The Good

The Cast – The talent and chemistry shared between the cast, especially between Denzel Washington and Chris Pratt, are a sight to behold. Denzel confidently plays the leader of the pack Sam Chisolm with charisma, grit, and style, strongly reminiscent of Yul Brynner’s original performance, while Chris Pratt brings his signature humorous charm and his recently discovered “macho” persona to Josh Faraday, or the Steve McQueen archetype character (in case you didn’t realize, this movie doesn’t tell the story of the original characters, but newer characters based on the old ones). His performance fittingly pays homage to the original Steve McQueen role, and dare I say, even outshines it. As a matter of fact, each of the seven gunslingers stand out from each other more so than the original. One problem that most people have with the original film is that the seven gunmen are too similar to one another. They’re six gritty, tough men and one whiny young blood. In the remake, the writer wisely chose to give different roles, personalities, and insecurities to each character, helping to easily distinguish between the seven. The one cast member that doesn’t quite live up to expectations is Peter Sarsgaard as Bartholomew Bogue, the main villain of this film. While he does  give a suitably slimy, villainous portrayal, he still stands inferior to the devilishly charming Calvera played by the late Eli Wallach. But don’t be mistaken. His performance may not be as good as Eli’s, but Sarsgaard still manages to dish out some chilling scenes, and the evil nature of his character oozes from his various tics and gestures. All in all, the cast in this movie does a tremendous job in bringing to life this classic tale.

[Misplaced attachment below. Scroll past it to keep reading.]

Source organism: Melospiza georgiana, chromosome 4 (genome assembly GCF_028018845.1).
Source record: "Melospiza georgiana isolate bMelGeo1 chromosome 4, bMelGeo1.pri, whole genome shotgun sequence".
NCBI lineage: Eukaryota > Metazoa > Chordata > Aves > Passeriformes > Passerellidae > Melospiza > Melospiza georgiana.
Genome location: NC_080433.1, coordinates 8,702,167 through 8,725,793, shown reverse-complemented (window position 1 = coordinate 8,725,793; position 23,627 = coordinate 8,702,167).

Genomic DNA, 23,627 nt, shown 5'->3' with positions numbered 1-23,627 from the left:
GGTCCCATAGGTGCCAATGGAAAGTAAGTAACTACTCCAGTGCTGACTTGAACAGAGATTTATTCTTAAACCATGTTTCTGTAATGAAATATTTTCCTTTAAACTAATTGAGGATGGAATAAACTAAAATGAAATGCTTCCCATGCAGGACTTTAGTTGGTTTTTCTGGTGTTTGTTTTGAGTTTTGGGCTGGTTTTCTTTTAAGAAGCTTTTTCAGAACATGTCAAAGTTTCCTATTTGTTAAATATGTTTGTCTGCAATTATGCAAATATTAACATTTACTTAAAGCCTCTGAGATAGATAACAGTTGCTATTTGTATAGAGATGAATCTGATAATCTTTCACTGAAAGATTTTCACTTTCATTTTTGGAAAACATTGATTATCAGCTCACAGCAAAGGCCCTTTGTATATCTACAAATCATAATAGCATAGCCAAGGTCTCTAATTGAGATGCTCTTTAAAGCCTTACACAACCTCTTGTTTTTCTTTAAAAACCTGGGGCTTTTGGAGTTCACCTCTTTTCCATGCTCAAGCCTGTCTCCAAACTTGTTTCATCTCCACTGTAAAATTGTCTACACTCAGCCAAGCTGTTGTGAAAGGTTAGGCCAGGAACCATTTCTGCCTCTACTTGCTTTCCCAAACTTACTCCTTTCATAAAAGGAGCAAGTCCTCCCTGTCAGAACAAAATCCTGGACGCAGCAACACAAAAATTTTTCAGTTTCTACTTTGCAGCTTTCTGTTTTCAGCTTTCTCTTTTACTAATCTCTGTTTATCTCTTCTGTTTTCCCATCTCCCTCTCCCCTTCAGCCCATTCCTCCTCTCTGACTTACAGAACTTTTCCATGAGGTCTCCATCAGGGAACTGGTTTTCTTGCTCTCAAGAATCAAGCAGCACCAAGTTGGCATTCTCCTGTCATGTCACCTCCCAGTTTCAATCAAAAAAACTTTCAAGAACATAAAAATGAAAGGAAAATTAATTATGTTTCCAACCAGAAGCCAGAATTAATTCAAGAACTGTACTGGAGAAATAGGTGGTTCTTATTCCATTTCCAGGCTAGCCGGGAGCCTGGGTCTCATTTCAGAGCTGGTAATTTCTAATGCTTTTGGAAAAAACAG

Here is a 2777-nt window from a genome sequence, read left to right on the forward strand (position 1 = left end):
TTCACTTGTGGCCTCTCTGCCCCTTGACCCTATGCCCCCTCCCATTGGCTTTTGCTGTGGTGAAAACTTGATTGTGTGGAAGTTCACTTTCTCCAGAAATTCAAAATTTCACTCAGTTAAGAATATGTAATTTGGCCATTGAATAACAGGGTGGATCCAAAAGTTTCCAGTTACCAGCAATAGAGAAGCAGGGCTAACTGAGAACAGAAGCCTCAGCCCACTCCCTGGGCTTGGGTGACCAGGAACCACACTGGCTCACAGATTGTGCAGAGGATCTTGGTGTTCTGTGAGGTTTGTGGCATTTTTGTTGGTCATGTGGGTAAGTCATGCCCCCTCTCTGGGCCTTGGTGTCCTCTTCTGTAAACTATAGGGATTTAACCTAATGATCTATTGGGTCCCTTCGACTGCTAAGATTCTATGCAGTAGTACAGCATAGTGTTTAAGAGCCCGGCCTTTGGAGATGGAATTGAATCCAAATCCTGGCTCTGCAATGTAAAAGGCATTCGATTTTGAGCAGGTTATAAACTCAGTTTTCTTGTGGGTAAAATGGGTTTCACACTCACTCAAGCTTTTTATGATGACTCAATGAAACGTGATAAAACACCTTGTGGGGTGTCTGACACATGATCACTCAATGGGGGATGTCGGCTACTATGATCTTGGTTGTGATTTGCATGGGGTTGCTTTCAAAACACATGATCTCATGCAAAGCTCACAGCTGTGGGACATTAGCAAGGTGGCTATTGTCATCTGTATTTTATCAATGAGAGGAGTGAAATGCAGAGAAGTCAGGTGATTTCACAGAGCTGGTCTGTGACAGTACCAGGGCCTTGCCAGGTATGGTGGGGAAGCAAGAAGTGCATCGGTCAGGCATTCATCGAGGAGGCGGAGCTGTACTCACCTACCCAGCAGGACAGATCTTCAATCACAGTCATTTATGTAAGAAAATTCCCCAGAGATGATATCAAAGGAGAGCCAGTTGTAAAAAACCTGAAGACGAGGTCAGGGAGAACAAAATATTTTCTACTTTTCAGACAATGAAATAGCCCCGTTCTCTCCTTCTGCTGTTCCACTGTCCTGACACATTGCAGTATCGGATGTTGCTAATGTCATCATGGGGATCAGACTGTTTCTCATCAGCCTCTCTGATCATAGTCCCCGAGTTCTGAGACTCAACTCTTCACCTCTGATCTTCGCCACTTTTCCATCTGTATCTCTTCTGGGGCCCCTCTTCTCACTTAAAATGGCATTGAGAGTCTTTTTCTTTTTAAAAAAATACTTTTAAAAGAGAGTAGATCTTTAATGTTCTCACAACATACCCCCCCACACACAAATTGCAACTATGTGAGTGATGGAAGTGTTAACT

The Shootouts – One of the things that make the original such a classic is the shootout sequences. For a film of its age, they still hold up incredibly well to modern standards. They are fast paced, energetic, exhilarating, and fun. The shootouts in the remake are few and far between. In fact, there are only two main shootouts in the entire 2 hours 13 minutes run time. But when they happen, boy, do they happen. With clever camera work, energetic editing, and spectacular sound design, the new film takes the classic sequences and revamps them for modern tastes. Each shot is brutal, visceral, and powerful. The impact of every bullet is felt through the piercing sounds and rapid camera movement (by that I mean that the camera was following the action, imitating the effect of a bullet. I am not talking about shaky-cam). Mix that with long, tension filled stare downs, the “shoot-from-the-hip-but-somehow-always-hit-the-mark” goofiness, and snippets of the original soundtrack, and you’ve got yourself a sleek, stylish fight scene that also harkens back to the good ol’ days.